Police officer suspended for controversial Facebook posts allowed to go to trial on First Amendment retaliation claim
It’s generally a good practice to set standards of online employee conduct to prevent the social media activity of employees from disrupting the workplace or tarnishing your organization’s reputation. But the mere fact that an employee comments on controversial subjects on social media doesn’t necessarily justify disciplinary action. That’s especially true in the case of a public employer. Disciplining a government employee for posting social media messages about a topic of public concern could violate the First Amendment, as illustrated by a recent Ohio decision. Hamm v. Williams, Case No. 1:15CV273 (N.D. Ohio, Sept. 29, 2016).
Hamm centered around the controversy over the fatal police shooting of two unarmed African-Americans following a high-speed car chase. The incident — sometimes known as the “137 shots” in reference to the number of bullets that were fired at the couple — was highly publicized and the target of protests by the Black Lives Matter movement. Seven Cleveland police officers were indicted as a result. While off-duty, a Cleveland police officer (Hamm) used his home computer to post Facebook comments criticizing the indictments and showing support for his colleagues. Approximately one week later, Hamm wrote on Facebook that an unidentified individual found his original comments offensive and had reported the first post to his supervisors.
After conducting an investigation, the supervisors determined that Hamm had breached department rules against using social media to discuss a criminal investigation involving the department or posting material that would “tend to diminish” public esteem for the department. The department suspended Hamm for 10 days. Hamm sued the city for retaliating against him for exercising his First Amendment right to free expression.
Under U.S. Supreme Court precedent, government employees have a First Amendment right to speak as private citizens on matters of public concern. However, an employee’s constitutionally protected right to free expression must be balanced against a public employer’s interest in efficient delivery of public services.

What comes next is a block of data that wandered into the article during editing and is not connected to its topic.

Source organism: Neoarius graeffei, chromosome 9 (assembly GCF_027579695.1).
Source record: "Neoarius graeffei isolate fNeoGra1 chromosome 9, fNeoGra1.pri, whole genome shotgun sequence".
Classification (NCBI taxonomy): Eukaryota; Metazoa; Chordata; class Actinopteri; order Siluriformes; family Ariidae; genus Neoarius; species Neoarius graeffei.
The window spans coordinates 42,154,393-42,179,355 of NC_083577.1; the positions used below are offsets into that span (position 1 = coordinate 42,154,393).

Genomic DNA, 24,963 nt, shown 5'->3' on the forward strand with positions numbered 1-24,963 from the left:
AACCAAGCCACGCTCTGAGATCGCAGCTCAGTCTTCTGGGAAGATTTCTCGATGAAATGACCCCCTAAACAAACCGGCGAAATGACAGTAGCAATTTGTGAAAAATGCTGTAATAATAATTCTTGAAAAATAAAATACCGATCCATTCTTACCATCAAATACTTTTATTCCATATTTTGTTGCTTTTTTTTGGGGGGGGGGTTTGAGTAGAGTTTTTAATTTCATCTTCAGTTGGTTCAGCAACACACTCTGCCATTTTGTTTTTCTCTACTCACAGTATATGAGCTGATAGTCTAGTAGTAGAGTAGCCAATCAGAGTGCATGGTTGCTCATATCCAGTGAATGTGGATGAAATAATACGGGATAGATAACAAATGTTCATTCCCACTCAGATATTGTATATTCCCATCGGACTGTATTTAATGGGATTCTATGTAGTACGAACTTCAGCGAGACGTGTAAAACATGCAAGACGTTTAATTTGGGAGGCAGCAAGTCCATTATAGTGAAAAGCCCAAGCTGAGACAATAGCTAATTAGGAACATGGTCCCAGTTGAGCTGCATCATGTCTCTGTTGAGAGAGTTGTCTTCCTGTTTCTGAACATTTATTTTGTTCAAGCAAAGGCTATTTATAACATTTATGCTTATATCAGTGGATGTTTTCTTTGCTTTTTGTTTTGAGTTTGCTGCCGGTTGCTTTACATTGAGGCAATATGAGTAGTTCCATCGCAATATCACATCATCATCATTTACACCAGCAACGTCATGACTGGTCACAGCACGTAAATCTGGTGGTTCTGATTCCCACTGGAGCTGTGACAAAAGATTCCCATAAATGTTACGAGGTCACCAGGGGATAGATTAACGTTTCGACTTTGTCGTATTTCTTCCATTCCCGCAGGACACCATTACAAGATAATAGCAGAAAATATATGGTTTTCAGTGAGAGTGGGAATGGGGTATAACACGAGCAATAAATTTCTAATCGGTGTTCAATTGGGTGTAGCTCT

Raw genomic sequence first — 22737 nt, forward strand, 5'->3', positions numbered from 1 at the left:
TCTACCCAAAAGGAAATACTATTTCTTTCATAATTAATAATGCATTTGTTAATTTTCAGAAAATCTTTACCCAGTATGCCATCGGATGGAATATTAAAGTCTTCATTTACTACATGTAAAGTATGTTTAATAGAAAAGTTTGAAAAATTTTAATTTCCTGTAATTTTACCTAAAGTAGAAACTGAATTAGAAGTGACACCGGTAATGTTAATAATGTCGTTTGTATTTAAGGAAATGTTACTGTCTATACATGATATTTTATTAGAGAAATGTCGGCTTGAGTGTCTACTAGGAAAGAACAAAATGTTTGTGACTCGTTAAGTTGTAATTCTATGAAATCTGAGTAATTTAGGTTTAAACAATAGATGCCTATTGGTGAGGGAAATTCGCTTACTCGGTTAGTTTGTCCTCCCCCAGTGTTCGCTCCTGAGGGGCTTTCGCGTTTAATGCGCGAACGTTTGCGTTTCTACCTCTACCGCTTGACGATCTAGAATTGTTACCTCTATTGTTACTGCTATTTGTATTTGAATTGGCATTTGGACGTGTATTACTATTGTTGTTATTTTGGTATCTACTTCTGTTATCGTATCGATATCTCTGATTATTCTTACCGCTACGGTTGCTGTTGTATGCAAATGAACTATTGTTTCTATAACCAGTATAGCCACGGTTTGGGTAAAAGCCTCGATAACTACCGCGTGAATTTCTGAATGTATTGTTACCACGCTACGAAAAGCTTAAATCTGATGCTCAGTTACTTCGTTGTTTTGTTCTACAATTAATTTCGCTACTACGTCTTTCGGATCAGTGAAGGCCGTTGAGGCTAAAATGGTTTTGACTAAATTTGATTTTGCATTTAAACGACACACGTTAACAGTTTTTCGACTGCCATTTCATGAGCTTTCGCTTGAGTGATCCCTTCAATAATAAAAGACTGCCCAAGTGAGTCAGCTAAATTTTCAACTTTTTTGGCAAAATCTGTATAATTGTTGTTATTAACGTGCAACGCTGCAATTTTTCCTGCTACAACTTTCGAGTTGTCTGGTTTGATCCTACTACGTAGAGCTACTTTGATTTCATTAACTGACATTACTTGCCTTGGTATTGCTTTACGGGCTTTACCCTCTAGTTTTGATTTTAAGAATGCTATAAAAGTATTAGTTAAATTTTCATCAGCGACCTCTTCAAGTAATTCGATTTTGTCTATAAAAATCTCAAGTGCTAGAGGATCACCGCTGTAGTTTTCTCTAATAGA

The court determined that Hamm was speaking as a private citizen, as he had posted the Facebook comments while he was off-duty using his home computer. The subject of his comments – a highly publicized police shooting and the aftermath – was a matter of “political, social or other concern to the community” and not just a “quintessential employee beef.”
The city argued that a police department, as a paramilitary organization charged with maintaining public safety and order, had a greater interest in regulating the speech of its employees than an ordinary public employer. The city contended that it was justified in ensuring that officers are not publicly criticizing an investigation or placing a stigma on the criminal justice system or internal police operations.
The court rejected the city’s arguments because it found no evidence that Hamm’s posts actually resulted in work stoppages or that any officers declined to fulfill his or her duties because of Hamm’s posts. The court therefore allowed Hamm to proceed to trial on his First Amendment retaliation claim.
Hamm is a good reminder that discipline should not be a knee-jerk reaction to controversial social media posts of an employee. Conduct an investigation and collect evidence of the actual or potential disruptive impact of the comments before taking disciplinary action. If you’re a public employer, the First Amendment adds an extra layer of protection for employees. Consult experienced counsel to help you analyze the impact of constitutional protections for online employee speech.